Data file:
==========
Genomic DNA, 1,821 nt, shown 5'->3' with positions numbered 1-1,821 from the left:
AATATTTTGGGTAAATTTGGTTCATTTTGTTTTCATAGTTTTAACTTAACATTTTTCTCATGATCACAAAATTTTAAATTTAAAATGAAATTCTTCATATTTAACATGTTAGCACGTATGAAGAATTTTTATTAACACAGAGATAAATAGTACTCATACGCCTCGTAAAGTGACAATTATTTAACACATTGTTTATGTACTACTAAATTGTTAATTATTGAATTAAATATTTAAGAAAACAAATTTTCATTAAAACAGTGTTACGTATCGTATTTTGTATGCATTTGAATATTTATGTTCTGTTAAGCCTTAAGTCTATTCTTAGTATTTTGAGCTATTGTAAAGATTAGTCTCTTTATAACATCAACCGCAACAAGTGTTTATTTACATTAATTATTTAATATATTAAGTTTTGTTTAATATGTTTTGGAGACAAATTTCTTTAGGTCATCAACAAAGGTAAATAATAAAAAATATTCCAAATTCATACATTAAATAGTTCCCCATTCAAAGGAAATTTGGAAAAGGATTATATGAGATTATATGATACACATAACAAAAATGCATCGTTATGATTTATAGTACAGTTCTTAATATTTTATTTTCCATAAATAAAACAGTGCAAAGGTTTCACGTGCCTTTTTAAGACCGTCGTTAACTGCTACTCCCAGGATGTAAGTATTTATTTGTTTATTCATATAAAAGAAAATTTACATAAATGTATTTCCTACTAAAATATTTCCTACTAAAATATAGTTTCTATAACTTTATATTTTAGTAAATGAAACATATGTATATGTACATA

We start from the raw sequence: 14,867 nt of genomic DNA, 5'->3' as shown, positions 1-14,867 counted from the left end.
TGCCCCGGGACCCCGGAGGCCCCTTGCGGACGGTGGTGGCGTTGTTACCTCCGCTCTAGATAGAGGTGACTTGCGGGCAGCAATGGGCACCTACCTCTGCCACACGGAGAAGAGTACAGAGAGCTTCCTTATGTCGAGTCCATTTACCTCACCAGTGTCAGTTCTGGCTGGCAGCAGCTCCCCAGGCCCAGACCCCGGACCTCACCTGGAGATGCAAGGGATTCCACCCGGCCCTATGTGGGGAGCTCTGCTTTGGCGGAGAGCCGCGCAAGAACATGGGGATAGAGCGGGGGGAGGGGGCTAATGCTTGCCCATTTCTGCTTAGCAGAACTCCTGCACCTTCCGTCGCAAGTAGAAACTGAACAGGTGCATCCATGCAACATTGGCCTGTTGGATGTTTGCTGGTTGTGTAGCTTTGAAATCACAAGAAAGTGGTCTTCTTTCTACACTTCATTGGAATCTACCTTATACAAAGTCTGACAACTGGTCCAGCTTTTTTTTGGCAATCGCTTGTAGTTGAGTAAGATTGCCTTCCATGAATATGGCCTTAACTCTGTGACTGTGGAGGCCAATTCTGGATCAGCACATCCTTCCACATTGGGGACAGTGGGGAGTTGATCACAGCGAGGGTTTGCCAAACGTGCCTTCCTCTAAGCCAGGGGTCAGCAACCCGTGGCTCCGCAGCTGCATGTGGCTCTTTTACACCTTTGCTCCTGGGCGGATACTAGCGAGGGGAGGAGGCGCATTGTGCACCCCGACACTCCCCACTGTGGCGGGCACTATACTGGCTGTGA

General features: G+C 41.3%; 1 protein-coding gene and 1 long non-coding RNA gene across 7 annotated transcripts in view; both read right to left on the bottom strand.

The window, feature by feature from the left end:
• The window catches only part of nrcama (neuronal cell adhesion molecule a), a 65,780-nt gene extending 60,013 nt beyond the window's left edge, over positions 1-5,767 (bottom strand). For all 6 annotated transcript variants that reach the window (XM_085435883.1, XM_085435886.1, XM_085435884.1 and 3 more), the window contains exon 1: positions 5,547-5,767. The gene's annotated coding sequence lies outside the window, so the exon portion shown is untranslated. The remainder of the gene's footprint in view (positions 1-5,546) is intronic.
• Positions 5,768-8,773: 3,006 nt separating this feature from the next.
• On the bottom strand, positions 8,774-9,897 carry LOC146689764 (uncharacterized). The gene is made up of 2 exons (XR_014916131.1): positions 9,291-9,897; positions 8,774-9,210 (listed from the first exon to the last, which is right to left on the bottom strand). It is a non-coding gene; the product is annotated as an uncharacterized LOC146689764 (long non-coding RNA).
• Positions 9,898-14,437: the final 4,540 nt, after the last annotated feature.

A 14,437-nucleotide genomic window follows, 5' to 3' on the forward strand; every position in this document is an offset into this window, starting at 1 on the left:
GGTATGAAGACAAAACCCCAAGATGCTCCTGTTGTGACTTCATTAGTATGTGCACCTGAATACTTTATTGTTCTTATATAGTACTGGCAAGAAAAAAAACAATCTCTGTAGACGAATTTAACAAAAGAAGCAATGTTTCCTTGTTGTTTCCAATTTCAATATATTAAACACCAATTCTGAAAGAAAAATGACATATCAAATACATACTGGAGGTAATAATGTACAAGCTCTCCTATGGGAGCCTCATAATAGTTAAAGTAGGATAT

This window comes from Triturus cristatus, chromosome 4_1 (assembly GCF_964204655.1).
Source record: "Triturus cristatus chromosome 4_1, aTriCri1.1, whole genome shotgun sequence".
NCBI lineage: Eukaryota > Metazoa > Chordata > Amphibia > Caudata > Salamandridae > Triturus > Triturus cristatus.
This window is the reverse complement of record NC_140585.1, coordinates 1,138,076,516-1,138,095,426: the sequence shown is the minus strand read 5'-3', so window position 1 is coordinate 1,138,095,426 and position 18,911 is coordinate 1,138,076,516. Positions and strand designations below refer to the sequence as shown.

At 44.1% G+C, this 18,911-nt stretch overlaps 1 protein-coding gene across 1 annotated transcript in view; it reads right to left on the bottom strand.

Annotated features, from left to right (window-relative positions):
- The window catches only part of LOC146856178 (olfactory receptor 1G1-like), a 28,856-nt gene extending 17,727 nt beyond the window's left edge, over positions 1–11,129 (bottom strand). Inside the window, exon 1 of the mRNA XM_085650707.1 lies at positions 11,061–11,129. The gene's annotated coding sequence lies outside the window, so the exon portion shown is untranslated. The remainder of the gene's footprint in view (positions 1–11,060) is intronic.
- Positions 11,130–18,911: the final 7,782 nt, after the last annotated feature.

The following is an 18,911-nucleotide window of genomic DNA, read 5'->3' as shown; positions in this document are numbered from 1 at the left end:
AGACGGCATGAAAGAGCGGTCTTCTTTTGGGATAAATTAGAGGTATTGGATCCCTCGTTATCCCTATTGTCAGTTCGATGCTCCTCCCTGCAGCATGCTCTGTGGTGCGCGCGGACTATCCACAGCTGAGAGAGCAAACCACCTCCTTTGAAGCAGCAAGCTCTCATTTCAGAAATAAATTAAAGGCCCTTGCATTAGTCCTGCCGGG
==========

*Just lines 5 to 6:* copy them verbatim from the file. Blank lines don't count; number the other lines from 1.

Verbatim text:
General features: G+C 41.3%; 1 protein-coding gene and 1 long non-coding RNA gene across 7 annotated transcripts in view; both read right to left on the bottom strand.

The window, feature by feature from the left end: